Dan Gennoe is a London based writer and novelist. A former music journalist, he’s written cover features, interviews and reviews for Esquire, GQ, Arena, FHM, Q, Mojo, Red, Time Out, The Independent and The Mail On Sunday. He’s mixed with rappers and rockstars, ghosted the memoirs of a celebrity chef and lent his musical expertise to Amazon, Yahoo and Google. He now writes stories about lost souls and their need to be found; his début novel, All Neon Like Love, is out in early Spring next year.
Susan Hawthorne, director of an independent Australian book publisher, wrote an interesting article for Publishing Perspectives this week. TLDR: mega publishers are too driven by a desire for commercial success, resulting in a homogenisation of their output; independent publishers, on the other hand – more interested in artistic merit than the potential for commercial success – are likely to put out more original material. The result of such quality-driven publishing decisions is the cause of what Hawthorne wonderfully calls ‘cultural bibliodiversity’ within the book market.
The Amulet of Sleep is the opening book in the Iskìda of the Land of Nurak trilogy, a series of epic fantasy novels for YA readers. Already award-winning in Italy, Andrea Atzori’s home country, the books look set to join the booming market for genre fiction. Having found success after publishing traditionally in Italian, Atzori turned his sights internationally. He saw the UK’s ever-increasing appetite for magical fiction as the perfect fit for his venture into independent, foreign self-publishing. Available this month from Kobo, The Amulet of Sleep will not disappoint fantasy fans of all ages.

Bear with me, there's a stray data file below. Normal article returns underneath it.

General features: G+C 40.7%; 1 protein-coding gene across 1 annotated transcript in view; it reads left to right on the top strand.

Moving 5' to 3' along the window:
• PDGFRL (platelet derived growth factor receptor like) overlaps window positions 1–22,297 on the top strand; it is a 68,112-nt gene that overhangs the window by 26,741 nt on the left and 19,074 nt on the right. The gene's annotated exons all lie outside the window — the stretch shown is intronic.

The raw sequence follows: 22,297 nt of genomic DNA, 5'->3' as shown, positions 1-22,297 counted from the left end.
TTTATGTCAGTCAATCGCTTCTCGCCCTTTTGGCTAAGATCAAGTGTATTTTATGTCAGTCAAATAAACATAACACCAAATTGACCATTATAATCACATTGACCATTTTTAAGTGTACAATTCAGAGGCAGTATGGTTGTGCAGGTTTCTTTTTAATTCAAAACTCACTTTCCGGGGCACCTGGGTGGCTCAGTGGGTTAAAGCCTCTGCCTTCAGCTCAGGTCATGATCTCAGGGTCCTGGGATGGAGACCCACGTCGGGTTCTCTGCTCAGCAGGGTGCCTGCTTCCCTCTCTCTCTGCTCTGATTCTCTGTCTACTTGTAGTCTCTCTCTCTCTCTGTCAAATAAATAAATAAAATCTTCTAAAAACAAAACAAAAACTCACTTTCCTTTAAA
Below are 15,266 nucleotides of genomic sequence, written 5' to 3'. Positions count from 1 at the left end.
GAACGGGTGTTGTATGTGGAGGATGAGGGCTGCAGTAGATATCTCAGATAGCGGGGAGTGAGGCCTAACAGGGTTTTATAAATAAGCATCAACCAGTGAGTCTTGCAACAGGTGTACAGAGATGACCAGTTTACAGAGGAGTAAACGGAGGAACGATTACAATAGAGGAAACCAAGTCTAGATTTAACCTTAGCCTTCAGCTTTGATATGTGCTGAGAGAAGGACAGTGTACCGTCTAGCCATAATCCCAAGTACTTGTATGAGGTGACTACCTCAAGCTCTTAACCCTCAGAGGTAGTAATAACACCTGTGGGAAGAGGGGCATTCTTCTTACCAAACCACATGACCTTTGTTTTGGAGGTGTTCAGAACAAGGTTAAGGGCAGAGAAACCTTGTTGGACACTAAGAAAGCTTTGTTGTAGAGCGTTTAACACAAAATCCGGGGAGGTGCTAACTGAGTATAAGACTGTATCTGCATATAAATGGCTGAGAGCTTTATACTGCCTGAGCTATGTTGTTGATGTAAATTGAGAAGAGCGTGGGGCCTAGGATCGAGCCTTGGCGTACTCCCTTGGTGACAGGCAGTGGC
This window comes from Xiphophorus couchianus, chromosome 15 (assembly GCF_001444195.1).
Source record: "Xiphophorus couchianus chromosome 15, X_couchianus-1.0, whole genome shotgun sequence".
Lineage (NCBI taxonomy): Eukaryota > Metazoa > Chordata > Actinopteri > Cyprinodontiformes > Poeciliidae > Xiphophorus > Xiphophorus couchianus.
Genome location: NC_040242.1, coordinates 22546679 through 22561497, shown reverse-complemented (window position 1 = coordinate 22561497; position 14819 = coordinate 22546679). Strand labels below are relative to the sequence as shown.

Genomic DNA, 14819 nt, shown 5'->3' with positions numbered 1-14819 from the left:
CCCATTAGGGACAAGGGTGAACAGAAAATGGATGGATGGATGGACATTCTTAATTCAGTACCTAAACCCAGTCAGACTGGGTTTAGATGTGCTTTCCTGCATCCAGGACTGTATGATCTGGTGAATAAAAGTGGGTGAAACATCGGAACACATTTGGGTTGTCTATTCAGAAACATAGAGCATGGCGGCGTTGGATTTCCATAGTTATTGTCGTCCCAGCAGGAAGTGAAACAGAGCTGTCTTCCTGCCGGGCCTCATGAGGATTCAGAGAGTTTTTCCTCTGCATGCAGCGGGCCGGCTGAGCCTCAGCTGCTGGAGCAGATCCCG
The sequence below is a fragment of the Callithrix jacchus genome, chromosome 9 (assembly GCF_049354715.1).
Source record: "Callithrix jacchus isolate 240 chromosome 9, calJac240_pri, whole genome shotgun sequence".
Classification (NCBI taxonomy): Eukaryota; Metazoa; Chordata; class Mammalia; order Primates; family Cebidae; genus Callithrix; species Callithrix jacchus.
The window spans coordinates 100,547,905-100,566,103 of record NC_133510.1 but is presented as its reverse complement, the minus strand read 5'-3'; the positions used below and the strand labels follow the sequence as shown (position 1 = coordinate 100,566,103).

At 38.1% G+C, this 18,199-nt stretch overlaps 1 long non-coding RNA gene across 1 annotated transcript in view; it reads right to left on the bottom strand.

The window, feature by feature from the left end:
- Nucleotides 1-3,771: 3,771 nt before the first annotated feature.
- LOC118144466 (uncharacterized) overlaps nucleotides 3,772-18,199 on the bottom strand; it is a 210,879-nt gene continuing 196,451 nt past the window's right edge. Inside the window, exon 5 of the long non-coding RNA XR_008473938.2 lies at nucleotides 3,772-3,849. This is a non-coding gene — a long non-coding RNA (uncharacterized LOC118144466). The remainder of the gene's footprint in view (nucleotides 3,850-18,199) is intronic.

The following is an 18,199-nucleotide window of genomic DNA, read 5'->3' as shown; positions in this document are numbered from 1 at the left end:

[intro]Polly Courtney is the author of six novels and a regular commentator on TV and radio. She is best known for her semi-autobiographical account of life in the Square Mile, […]
In a discussion with a successful indie writer this week, one of the subjects that came up was time. Successful publishing takes time, we agreed – something which isn’t always […]
Been following the fascinating exchanges between Hugh Howey and Mike Shatzkin this week? Of course you have. We just want to make a small but significant (to us, at least) […]
This talk was originally given at Voice Literary’s ‘Lost in the Amazon‘ event on the 14th Jan 2014. [intro]Today was one of those days. We’re well and truly back into […]
[intro]David Nicholls is a novelist and screenwriter. His books include One Day and Starter for Ten, both which he has adapted to screen. TV credits include a modern version of […]